When members of the International Olympic Committee's Evaluation team arrive in Salt Lake City later this month, they'll be whisked from the airport to their downtown hotel in limousines led by police escorts.

That's only the beginning of the red-carpet treatment the Olympic officials and several of their spouses will receive during their brief stay, scheduled to begin the night of Jan. 13 and end the morning of Jan. 16.An itinerary released Monday by the Salt Lake City Bid Committee for the Olympic Winter Games includes a breakfast with Gov. Norm Bangerter, helicopter rides from Rice Stadium to Park City, and front-row seats at a Jazz game.

Utah Olympic supporters say their efforts to impress the members of the team that will tell the IOC whether the state is prepared to host the 1998 Winter Games aren't lavish.

"Compared to what they're used to, we're casual," said Dave Johnson, director of international relations for the bid committee.

So far, only two of the five cities competing with Salt Lake City for the 1998 Winter Games have been visited by the evaluation team, Sochi in the USSR and Ostersund, Sweden.

The team is scheduled to head for the frontrunner, Nagano, Japan, after visiting Salt Lake City. Visits to Aosta, Italy; and Jaca, Spain, are planned for February.

Although the team is not supposed to rank the cities, their findings are expected to help the 94 members of the IOC make up their minds when they meet in England next June to select the site of the 1998 Winter Games.

Last year, the team rated Atlanta's facilities superior to those of the sentimental favorite, Athens, Greece, and the IOC chose Atlanta for the 1996 Summer Games. Utah Olympic backers are counting on the team's report to do the same for Salt Lake City.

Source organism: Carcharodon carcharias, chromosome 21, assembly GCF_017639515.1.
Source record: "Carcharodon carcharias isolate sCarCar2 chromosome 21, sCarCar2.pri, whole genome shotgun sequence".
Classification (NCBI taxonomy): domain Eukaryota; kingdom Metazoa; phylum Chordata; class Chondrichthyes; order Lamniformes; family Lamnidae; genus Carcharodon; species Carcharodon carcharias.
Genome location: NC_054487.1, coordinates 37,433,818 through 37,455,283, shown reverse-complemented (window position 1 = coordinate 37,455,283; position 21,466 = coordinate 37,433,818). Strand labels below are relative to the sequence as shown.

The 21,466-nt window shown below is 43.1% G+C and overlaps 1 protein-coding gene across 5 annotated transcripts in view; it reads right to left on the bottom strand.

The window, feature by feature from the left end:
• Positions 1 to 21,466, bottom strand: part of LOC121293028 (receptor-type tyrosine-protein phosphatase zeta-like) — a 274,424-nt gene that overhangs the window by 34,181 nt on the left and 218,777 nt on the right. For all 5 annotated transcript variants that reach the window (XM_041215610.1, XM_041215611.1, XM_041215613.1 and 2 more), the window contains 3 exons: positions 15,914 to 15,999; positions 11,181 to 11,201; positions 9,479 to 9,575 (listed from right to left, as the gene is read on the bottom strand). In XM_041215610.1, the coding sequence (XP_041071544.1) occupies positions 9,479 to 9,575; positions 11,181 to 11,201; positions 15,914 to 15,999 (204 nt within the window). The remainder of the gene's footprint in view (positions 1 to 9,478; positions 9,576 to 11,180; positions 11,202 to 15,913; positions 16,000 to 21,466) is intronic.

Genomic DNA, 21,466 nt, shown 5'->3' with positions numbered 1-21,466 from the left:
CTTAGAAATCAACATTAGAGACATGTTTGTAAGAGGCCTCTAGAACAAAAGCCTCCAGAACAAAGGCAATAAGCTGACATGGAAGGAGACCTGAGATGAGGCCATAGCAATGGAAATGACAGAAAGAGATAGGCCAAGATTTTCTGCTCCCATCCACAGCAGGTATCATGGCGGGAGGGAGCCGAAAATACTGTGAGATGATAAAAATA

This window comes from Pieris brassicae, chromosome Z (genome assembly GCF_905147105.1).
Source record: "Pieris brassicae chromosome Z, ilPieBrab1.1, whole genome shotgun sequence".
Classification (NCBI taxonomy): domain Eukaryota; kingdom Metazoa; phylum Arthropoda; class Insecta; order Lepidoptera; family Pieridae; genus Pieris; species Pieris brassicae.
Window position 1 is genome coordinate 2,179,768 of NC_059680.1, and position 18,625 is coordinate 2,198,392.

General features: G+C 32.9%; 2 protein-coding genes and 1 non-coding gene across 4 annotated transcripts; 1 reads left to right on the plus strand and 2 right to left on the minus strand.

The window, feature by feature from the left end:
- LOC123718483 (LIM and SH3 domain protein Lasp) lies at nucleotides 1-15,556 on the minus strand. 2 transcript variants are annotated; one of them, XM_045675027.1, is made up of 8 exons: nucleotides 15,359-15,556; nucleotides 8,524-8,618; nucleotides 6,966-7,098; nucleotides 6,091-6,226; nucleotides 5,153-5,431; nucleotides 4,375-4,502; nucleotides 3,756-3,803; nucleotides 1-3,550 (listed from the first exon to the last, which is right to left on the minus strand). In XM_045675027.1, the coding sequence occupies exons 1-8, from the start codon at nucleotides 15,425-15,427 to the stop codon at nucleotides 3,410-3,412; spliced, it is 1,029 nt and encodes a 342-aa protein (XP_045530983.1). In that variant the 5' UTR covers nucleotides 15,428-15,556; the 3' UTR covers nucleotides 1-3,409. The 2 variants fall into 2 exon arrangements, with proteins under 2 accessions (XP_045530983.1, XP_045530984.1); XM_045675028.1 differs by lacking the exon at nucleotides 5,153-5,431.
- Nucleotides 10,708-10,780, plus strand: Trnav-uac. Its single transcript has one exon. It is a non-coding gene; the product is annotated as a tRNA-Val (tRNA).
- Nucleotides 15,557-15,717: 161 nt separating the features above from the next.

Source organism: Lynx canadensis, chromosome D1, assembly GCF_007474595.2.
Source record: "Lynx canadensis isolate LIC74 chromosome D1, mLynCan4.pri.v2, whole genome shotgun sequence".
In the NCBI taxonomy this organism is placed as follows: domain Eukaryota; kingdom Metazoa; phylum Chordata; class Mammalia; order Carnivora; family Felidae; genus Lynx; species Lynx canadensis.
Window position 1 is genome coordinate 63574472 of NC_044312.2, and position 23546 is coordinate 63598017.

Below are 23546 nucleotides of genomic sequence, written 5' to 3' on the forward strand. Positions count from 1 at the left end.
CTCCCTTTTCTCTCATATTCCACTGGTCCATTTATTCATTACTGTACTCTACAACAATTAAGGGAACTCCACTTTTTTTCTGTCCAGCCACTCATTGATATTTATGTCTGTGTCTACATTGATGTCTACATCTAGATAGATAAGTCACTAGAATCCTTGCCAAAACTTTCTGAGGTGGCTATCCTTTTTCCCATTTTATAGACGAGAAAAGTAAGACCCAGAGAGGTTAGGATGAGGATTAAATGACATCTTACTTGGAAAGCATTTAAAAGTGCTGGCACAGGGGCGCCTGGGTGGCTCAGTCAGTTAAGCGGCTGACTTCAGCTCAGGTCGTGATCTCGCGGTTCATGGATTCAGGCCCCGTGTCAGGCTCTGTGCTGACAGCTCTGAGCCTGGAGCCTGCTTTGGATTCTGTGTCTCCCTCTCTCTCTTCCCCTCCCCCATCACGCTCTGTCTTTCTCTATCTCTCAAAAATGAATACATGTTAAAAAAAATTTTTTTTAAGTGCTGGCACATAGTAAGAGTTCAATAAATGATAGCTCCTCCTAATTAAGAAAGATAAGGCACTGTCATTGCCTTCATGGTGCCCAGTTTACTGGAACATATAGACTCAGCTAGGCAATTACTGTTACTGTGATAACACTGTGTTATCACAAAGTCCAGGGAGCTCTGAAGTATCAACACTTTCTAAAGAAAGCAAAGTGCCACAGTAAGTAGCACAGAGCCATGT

"It really creates an impression among the IOC," Johnson said of the report sent to all 94 IOC members. "These people are looking for the best city. You have to admit they picked the best city when they picked Atlanta."

Supporters of Salt Lake's bid were stung by the selection of Atlanta. They feared the IOC would be reluctant to pick another U.S. city to host the next Olympics.

Now their strategy is to stress what they say are Salt Lake's superior facilities, including roads and other infrastructure in addition to the planned venue sites.

Even though Johnson said the evaluation team's visit is the most important of any Olympic officials, the bid committee is spending less on all of them than it does to host a single IOC member.

The bid committee, which is funded through private donations, will spend a total of between $20,000 and $30,000 to entertain and educate the team members according to Johnson.

That's nearly as much as it costs the bid committee to bring IOC members and their spouses to Salt Lake City. Airfare for two to the United States accounts for much of the expense.

Cities vying for the Olympics do get some financial help from the IOC when it comes to the cost of an evaluation team visit. The IOC now pays for the team members' airfare to the would-be site of a Winter Games.

Before the IOC pitched in, some communities spent as much as $100,000 to host the evaluation team, Johnson said. He said Salt Lake's cost will be "relatively inexpensive."

The biggest expense for the bid committee will be securing helicopters to land inside Rice Stadium on the University of Utah campus to pick up the team members.

The helicopters are set to take the team members on a tour of the Salt Lake area, including the new Jazz arena still under construction and the Salt Palace.

Then, team members are scheduled to fly through Parley's Canyon to Bear Hollow, the site of a proposed winter sports park that will house a ski jump and bobsled and luge run.